White-tailed deer (Odocoileus virginianus) can function as keystone herbivores that reduce the vital rates of plants they preferentially browse. Deer forage in “edge” habitats characterized by productive herbaceous vegetation, such as under canopy gaps. Chronic herbivory by O. virginianus reduces carbon assimilation in herbaceous perennials by removing photosynthetic organs. Carbon deficits, due to herbivory events, yield smaller plants in subsequent growing seasons. However, little is known about how plants subjected to chronic herbivory may recover following deer exclusion and gap creation. Here we examine the effects of deer exclusion and canopy gaps on the size and reproductive effort of four perennial herb species native to temperate forests: Hydrophyllum virginianum, Viola pubescens, Trillium grandiflorum and Uvularia grandiflora. Canopy gaps (200 m2 and 380 m2) and deer exclosures (0.64 ha) were created, respectively, in February and September 2007. During the summer of 2009, we observed the shoot length and reproductive effort (presence and number of flowers) of plants randomly located within experiment plots. We used ANOVA to test whether treatment combinations of gaps and deer exclosures had a significant effect on plant performance.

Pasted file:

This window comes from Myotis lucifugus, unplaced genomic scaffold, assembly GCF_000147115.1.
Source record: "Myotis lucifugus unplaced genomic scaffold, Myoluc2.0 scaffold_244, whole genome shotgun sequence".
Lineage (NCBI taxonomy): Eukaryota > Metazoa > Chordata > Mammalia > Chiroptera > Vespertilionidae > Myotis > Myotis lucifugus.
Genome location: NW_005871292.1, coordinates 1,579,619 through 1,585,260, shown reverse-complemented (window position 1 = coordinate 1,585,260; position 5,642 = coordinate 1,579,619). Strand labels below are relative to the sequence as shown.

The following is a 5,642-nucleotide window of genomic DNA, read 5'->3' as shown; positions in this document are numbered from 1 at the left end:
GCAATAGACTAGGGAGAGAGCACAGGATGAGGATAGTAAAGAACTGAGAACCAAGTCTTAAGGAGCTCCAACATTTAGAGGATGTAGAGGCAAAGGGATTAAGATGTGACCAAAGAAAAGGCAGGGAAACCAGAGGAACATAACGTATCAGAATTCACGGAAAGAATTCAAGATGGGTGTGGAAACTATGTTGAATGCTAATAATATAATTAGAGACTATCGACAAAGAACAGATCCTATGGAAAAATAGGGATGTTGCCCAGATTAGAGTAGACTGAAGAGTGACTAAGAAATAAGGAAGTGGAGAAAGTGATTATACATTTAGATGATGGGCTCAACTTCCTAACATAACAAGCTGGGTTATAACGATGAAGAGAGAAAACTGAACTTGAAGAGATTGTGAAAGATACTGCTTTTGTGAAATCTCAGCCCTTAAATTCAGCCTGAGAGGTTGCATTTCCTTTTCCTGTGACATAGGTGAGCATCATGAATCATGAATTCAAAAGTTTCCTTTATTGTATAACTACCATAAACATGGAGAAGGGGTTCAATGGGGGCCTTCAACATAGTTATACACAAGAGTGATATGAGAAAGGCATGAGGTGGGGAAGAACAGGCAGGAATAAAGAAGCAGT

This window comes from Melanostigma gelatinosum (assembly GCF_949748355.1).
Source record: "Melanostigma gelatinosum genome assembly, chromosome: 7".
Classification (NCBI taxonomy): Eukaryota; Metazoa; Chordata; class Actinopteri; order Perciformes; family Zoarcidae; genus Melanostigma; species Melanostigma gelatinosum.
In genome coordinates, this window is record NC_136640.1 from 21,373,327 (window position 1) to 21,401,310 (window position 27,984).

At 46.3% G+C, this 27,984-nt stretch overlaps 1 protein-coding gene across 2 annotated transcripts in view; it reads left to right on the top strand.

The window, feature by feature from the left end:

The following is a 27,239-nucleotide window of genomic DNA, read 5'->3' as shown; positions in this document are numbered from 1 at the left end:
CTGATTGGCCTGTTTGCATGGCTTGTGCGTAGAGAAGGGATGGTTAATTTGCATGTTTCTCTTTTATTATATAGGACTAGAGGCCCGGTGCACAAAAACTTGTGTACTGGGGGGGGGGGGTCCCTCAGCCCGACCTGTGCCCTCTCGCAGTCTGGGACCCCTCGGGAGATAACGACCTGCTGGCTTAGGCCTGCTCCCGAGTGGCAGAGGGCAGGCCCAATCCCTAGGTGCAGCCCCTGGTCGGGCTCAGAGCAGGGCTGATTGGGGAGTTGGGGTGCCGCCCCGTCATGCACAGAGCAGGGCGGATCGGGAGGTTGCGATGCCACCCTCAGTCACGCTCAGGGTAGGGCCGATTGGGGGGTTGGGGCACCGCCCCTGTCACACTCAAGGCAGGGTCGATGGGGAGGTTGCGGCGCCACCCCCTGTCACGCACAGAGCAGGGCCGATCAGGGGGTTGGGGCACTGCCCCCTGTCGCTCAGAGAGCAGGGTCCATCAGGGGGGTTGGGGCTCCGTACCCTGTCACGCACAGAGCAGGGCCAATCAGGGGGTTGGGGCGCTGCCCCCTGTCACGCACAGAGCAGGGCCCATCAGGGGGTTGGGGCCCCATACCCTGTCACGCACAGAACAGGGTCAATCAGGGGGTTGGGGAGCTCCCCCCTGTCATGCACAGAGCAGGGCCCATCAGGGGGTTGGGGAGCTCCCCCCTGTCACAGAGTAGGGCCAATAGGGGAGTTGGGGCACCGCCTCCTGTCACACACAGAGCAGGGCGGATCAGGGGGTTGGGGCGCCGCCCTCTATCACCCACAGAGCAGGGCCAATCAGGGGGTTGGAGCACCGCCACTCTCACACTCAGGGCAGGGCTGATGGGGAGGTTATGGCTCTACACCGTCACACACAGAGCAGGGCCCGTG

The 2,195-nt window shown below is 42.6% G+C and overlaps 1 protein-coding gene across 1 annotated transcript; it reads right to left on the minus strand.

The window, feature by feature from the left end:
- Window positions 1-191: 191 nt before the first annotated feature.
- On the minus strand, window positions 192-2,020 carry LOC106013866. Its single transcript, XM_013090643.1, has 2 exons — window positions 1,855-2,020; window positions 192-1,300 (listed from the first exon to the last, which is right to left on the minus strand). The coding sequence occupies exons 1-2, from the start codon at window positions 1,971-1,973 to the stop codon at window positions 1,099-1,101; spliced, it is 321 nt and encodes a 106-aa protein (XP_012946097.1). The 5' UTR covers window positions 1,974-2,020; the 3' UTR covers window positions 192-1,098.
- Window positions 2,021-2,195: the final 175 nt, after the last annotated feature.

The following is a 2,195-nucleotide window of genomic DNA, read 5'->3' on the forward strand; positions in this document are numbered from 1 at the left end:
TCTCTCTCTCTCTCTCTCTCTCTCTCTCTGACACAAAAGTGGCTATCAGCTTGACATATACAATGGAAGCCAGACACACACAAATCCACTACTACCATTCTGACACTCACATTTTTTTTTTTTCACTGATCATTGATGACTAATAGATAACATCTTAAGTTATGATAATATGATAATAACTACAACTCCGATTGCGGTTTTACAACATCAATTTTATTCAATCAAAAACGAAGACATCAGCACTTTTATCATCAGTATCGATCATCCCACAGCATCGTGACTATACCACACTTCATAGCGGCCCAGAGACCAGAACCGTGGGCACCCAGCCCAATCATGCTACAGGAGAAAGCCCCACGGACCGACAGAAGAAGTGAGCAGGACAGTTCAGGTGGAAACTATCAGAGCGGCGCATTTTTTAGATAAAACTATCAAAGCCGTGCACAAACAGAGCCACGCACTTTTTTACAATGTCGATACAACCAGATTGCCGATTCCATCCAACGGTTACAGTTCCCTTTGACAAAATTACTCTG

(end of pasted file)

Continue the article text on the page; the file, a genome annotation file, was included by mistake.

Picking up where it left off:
Deer exclosures improved plant performance, though the magnitude varied among species. H. virginianum and T. grandiflorum were significantly taller in deer exclosures than in unfenced plots (p < 0.05). H. virginianum plants showed the greatest increase in size, being on average 75% taller in exclosures compared to unfenced plants. H. virginianum and V. pubescens flowered at a rate of greater than 75% in exclosures and less than 75% in unfenced plots (p < 0.05). Furthermore, exclosed H. virginanum and V. pubescens produced twice as many flowers as unfenced plants (p<0.05). H. virginianum was the only species exhibiting significant increases in shoot length in canopy gaps relative to under a closed canopy (p < 0.05). We did not detect an interaction among deer exclosures and gaps. In summary, deer herbivory appears to be driving the performance of perennial herbs in this study while canopy gaps do not appear to greatly improve or disrupt the performance of these plants. Our results suggest that once deer are excluded, understory herbaceous perennials can quickly improve performance (i.e., within one – two growing seasons). The variation in the rate of recovery among plants may be related to differences in metabolic rates among taxa.